Despite its origins in pagan and Christian tradition, the modern American Halloween is often a purely secular celebration centered on candy and costumes. But in fact, one of the most frivolous aspects of the holiday has a serious religious past.
Medieval Christian tradition held that on Hallowtide, the eve of All Saints’ Day, the poor went to the homes of the wealthy and offered to pray for the recently departed in that household. It was believed that more prayers meant a soul was more likely to be saved, explains historian Nicholas Rogers, author of Halloween: From Pagan Ritual to Party Night. As a token of their appreciation, the rich would give the poor food and beer.
In fact, many Halloween customs come from this same ritual. For example, often the visitors would show up holding lanterns made of hollowed-out turnips with candles inside, which represented souls in purgatory. Masses were held so that souls wouldn’t feel neglected and haunt believers. A medieval English historian named John Stow reported there was “subtle disguising, masks, and mummeries” — so, costumes — and in some cases choir boys dressed as virgin brides, representing forthcoming marriages that would lead to more births and the replenishment of the Christian population.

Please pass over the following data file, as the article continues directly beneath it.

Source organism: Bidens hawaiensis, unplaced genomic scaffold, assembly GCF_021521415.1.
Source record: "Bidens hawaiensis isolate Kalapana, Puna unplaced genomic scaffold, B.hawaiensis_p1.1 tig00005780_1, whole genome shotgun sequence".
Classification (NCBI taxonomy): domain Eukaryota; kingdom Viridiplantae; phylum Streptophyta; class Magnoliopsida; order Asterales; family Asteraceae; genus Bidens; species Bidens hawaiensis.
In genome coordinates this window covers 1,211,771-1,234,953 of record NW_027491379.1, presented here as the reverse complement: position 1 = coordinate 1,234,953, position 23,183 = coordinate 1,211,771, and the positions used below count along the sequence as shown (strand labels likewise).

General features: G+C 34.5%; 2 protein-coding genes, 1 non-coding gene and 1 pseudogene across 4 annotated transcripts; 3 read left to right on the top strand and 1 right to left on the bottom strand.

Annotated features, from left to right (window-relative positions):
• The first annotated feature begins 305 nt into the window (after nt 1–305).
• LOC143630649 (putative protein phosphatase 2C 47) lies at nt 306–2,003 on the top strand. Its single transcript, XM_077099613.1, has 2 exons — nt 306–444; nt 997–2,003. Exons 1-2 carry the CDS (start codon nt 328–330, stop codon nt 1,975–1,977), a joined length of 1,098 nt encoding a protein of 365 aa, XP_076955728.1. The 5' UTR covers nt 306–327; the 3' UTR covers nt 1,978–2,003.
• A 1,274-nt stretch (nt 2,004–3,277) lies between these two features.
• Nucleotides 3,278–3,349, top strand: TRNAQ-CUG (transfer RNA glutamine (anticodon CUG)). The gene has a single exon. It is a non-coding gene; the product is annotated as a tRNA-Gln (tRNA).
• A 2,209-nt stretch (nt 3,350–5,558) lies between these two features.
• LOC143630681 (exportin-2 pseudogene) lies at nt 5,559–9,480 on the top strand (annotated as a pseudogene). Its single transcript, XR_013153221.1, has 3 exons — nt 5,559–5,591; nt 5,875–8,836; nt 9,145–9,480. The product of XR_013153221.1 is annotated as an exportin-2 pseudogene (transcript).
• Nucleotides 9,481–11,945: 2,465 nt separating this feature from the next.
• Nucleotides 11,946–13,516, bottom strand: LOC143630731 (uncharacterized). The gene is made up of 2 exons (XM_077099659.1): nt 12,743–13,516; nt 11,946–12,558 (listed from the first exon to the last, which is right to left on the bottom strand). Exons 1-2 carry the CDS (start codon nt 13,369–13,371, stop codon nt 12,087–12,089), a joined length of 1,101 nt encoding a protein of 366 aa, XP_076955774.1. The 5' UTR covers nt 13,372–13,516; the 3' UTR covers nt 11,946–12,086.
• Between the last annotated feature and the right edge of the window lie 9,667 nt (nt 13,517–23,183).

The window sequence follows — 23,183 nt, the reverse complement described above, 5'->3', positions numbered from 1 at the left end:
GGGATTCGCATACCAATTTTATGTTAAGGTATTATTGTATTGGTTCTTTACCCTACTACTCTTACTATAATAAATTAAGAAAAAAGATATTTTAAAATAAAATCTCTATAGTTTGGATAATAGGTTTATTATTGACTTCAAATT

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But after the Protestant Reformation — which can be traced back to a different Oct. 31 event: Martin Luther’s 1517 publication of his 95 theses — the idea that souls could be saved in this way began to lose popularity in many of the new denominations.
Some Catholics kept up the practice of going door-to-door on the eve of All Saints’ Day, which became known as “souling.” By the 1840s, when a wave of Irish and Scottish immigrants brought the custom to the U.S., it was basically a secular pastime associated with that immigrant population. Young people danced outside tenement apartments in exchange for gifts, leading into a night of drinking and revelry in the streets and in bars. Costumes were made out of old clothes, and faces painted with burnt corks, while tricks included stuffing cabbages in chimneys and whacking each other with bags of flour.
Although the Catholic Irish faced widespread prejudice from nativist forces in their new homeland, the celebration, having been stripped of its Catholic underpinning, quickly proved to be popular. As those immigrants began to assimilate, newspapers reported the custom trending among 19th century college students. In the early 1900s, high schools, rotary clubs and charities began to throw Halloween parties, and guidebooks about how to host such celebrations came out. By the 1930s, North America had a new term for the old tradition: trick-or-treating. And as suburbanization grew in the 1950s, trick-or-treating grew into the kid-friendly practice it’s largely seen as today.